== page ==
Q&A: Dan Musser on how the Grand Hotel preps for the Mackinac Policy Conference

This is “all hands on deck” time for Grand Hotel President Dan Musser III – this week is the Mackinac Policy Conference, which brings more than 3,000 people to Mackinac Island and to his hotel in particular for conversations about Michigan, the economy and more.

Musser said his staff of more than 700 employees is ready for the crowds, the service demands and the technology needs of the Detroit Regional Chamber, who hosts the event at the historic hotel. Having a supportive partner in the Chamber as well as devoted employees will make the days ahead busy yet exciting, he added.

This season has already been busy – over the winter, the Grand Hotel completed what it calls the Cupola Suites project, officially restoring the 1887 roofline with a row of 24 dormers lining the entire roof. Believe it or not, this was a project Musser himself suggested decades ago, and he is glad to have the extra space for guests and families.

Grand Hotel has been owned for three generations by the Musser family. President R.D. (Dan) Musser III runs the hotel alongside his sister Mimi Cunningham and mother Amelia Musser. Since 1933, the Musser family has made it their mission to give every guest a grand experience.

Dan started full time at the hotel in 1986 and worked his way up through every department to gain a thorough understanding of all aspects of running the hotel. He served as kitchen assistant, bellman, bartender, bar manager, front desk clerk, front desk manager, reservations manager and vice president. He was named President in 1989.

Q: What kind of effort does it take to put on the Mackinac Policy Conference?
A: The Chamber is our largest customer. We have some groups that have more individuals that come – one example is the Knights of Columbus, but that’s a different type of conference. The Chamber and its conference requires us to do everything that we can do. Every function space is used. Spaces that are not usually function spaces are becoming function spaces. We will be doing everything from served meals to buffets to cocktail parties to box lunches. We do everything that we’re able to do in a three- to four-day period.

Q: How do you make it happen?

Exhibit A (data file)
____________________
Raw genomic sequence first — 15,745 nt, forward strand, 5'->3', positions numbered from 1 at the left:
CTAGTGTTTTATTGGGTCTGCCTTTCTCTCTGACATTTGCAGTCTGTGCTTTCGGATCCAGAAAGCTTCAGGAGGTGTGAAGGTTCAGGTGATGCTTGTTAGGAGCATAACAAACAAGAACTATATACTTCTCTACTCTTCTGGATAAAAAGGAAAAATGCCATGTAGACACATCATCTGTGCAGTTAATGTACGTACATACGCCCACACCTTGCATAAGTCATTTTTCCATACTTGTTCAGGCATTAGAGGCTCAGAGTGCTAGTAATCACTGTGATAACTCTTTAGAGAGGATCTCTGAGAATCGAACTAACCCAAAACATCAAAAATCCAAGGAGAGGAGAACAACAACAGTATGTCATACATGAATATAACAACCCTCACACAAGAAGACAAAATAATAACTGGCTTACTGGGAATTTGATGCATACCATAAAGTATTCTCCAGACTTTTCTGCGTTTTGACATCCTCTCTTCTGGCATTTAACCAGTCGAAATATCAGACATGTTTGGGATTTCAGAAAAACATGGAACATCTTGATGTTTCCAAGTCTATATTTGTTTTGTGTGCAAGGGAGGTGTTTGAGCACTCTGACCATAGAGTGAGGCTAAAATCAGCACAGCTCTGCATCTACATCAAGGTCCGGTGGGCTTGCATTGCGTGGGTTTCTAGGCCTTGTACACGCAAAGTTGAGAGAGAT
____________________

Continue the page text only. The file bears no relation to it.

A: I just finished up a meeting with our head waiter, chef and others to go over the notes for the week one more time. We have a regular managers’ meeting every Monday, but we go over our notes several times for the Chamber event. For this group, we double down. We go over it and over it. Because things change even up to the date of the meeting, I want to make sure they’re all on the same page. Do we have enough ice, food, beverages? It all has to be on the island when we need it.

Q: What are the challenges of doing this on an island location?
A: We don’t know any better – we’re used to it to a certain extent. It forces us to get to our A game immediately. That’s great for the business because gets us to our best right at the beginning of the season.

Q: What kind of role does the Chamber and its employees play?
A: We could not do it without the chamber and the chamber staff. Of all of our groups, they’re brilliant at looking and dissecting the meeting. They focus on the good stuff and they change the stuff that needs improvement. It’s forced us and me to look at our business as well and change it. Then we can pour gas on what’s great and change what’s not working.

Q: What is new at the Grand for 2019?
A: When I was in college, about 30 years ago, we were rebuilding the pillars that hold up the third and fourth floor. I suggested at the time we should put not just steel in the pillars to hold up the roof, but we should go in and redo the foundation to put rooms up on the fourth floor. … So this is a 30-year plus project –and it is finally done! It looks like they’ve always been there. We’ve also updated more than 150 guest rooms with wallpaper, drapes and carpet. We’ve also updated bathrooms with glass showers and all tile.